Hi Lynsay and welcome to HJ! We’re so excited to chat with you about your new release, The Wrong Highlander!
Hello everyone and happy 2019!
Please summarize the book for the readers here:
The book is called The Wrong Highlander and is about Lady Evina MacLean and Conran Buchanan, the Jack of all trades among the brothers in the Highland Bride series.
When Lady Evina’s father falls desperately ill, she sets out with her men to fetch back the famed healer Rory Buchanan. Unfortunately, they confuse Conran for his brother and after that mistake, another is made and they end up dragging him home naked and unconscious. Not a propitious beginning to the venture.
When Conran awakens to realize his situation, he keeps his mouth shut about who he really is in an effort to keep his brother from being kidnapped too. But he finds himself attracted to Evina, and does have some knowledge about healing from helping Rory in his endeavors, so Conran sets out to do what he can to aid the ailing father while getting to know Evina. But someone doesn’t want the MacLean healed. They want him dead, and his daughter along with him, and Conran finds himself scrambling to keep them both alive and from learning that he’s The Wrong Highlander.
Please share your favorite line(s) or quote from this book:
“Oh, Evina,” Tildy said on a sigh. “I raised ye better than this, lass. Ye can no’ run about kidnapping naked men and bringing them home, no matter how handsome and strapping and well-hung they are.”
Please share a few Fun facts about this book…
When I sat down to write this book it was going to be about Rory. But as I’ve mentioned in the past, my characters are the ones that direct the story and I just try to keep up and write everything down as they do their thing, which is what happened here. Conran stepped in and took over so it became his story instead.
He really threw me for a loop! LOL
What first attracts your Hero to the Heroine and vice versa?
When Lady Evina and her party come across Conran naked in a waterfall, she can’t help but notice his impressive physique. And even after he’s knocked unconscious he remains in varying degrees of undress until he wakes, which she didn’t seem to mind enough to remedy the situation. And she thoroughly enjoys their first kiss which takes place shortly after officially meeting one another. So, we know she’s attracted to Conran right off the bat, if not a little smitten from the get-go, even if she won’t admit it.
While unconscious Conran starts dreaming about Evina even though he’d only got a glimpse of her when she clocked him over the head, so obviously he’s instantly attracted to her. And after the majority of his irritation at being kidnapped passed, Conran found himself enjoying her wit and cleverness as shown by her ability to flip the conversation to make him sound like the bad guy for defending himself when she was the one who’d directed her men to accost and kidnap him.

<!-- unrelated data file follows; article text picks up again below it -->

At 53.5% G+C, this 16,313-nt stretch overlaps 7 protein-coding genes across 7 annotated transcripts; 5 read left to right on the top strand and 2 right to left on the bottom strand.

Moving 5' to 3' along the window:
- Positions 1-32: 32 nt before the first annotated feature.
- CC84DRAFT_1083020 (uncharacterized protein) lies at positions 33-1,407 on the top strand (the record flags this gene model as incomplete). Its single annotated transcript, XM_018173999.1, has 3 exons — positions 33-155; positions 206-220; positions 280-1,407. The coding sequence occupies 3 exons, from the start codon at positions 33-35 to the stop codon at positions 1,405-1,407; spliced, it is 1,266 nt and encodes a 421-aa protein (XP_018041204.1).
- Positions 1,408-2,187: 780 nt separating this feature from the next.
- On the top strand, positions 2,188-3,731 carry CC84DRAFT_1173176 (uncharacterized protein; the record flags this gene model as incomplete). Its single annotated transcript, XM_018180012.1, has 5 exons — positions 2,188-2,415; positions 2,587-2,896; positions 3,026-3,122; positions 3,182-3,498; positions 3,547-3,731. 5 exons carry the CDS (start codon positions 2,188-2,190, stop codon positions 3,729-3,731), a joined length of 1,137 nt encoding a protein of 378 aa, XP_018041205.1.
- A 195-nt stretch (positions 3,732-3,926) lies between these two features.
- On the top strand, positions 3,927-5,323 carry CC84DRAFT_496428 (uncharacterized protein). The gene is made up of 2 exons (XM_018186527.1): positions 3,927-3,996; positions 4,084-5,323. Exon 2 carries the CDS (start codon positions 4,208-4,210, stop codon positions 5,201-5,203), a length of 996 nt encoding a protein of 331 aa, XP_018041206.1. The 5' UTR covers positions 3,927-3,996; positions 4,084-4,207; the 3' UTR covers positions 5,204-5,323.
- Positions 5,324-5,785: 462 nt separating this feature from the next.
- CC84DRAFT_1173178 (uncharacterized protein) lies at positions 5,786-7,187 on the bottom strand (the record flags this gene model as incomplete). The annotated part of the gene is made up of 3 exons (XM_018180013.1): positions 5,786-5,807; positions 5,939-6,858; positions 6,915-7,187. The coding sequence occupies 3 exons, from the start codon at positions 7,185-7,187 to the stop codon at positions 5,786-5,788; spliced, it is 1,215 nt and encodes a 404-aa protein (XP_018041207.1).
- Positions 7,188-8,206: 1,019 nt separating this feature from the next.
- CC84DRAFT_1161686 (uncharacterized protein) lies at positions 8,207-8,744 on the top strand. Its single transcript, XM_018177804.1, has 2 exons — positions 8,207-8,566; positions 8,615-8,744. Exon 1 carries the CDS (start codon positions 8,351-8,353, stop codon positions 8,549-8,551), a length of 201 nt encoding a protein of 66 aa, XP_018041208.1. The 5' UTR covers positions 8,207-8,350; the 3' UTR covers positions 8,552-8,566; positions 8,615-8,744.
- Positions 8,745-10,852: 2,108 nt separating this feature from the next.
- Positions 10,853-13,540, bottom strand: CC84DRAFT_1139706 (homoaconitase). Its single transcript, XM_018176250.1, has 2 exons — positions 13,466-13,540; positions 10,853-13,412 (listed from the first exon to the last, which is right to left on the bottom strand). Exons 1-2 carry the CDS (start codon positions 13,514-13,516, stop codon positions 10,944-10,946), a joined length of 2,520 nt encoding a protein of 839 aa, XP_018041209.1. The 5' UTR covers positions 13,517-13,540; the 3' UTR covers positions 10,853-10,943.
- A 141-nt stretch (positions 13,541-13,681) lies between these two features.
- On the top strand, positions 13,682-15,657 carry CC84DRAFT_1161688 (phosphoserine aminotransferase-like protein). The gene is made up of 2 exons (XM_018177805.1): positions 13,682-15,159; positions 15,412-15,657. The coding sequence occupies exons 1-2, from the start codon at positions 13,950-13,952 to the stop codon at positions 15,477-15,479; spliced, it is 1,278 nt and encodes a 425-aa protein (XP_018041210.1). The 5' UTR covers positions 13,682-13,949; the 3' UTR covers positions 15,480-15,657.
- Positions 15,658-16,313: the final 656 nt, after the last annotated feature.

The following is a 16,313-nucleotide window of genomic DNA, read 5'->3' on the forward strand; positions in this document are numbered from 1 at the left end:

If your book was optioned for a movie, what scene would you use for the audition of the main characters and why?
This scene would show their skill, or lack thereof, on the part of the actors because of the range of emotion here… from surprise, to irritation, to anger, to embarrassment and even guilt. It’s nice too that it involves not only the main characters but some of the secondary characters, making it a great scene for an audition.
“Where am I?” The question popped out as he scowled over the group standing around him—a poor copy of his dream woman, an old female servant and two soldiers, he noted—but paid them little attention, instead scanning the room quickly. It was a bedchamber, but not one he recognized.
“Maclean,” the younger woman said. “Ye’re a guest of the Macleans.”
“Guest?” His voice was dubious. The last thing Conran remembered was a naked man attacking him while he was bathing. Well, no, he realized, his eyes narrowing on the redheaded woman again. He also recalled her, riding up on a horse while he grappled with his attacker in the river. She’d slammed a damned sword hilt into his head, he remembered, his eyes narrowing on her. “Ye knocked me senseless.”
“Ye were drowning our Gavin,” she responded abruptly, but didn’t even bother to look at him as she said it. Instead, the lass turned to peer worriedly toward the bed.
Conran followed her gaze, but all he saw was a mountain of furs piled on it. Mouth tightening with irritation at her lack of attention, he growled, “If yer Gavin is the fellow who molested me while I was bathing, he deserved it.”
She finally deigned to give him her attention then, but Conran barely noticed. A muttered curse had made his head swivel toward the two soldiers in the room. His eyes narrowed on the smaller one this time. He looked somewhat familiar, but with his hair dry and clothes on, it took Conran a minute to recognize him as his attacker. Once he did though, he growled, “You.”
The man shifted uncomfortably. “I was asked to fetch ye out o’ the water. Me apologies, m’lord, if ye mistook me intentions and thought ye were under attack.”
“I was bathing, alone, naked and without me weapon when another naked man suddenly appeared and grabbed me,” he pointed out with disgust. “O’ course I thought meself under attack. Any man would.”
“Really?” the girl asked, and Conran watched the larger soldier glance her way and nod. He didn’t bother to look, but heard the frown in her voice as she asked, “Well, why did ye no’ tell me that?”
“The situation was somewhat urgent,” the larger man reminded her in a deep rumble of a voice. “We needed to hurry and could no’ wait for him to finish his ablutions.”
“Right. Urgent,” the girl muttered, and turned to peer at the bed once more.
Conran followed her gaze, wondering what she found so fascinating about the damned furs.
“Also,” the man continued, “I was rather hoping Gavin would talk fast enough to reassure him all was well ere the Buchanan resorted to violence.”
“No one talks that fast,” Conran assured him dryly. “And I would no’ have heard him anyway over the rush of the waterfall.” When the man tipped his head in acknowledgment, Conran glanced back to the girl and asked shortly, “So? Why have I been kidnapped?”
“Ye’ve no’ been kidnapped,” she said quickly, turning back with something like alarm. Managing a somewhat strained smile, she added, “Truly, m’lord, we mean ye no harm at all. We are no’ enemies. In fact, we are admirers of yer skills in the healing arts.”
Conran snorted, and then growled, “I was knocked senseless, trussed up, tossed over a horse and unwillingly transported away from Buchanan to Maclean. Lass, that is kidnapping.”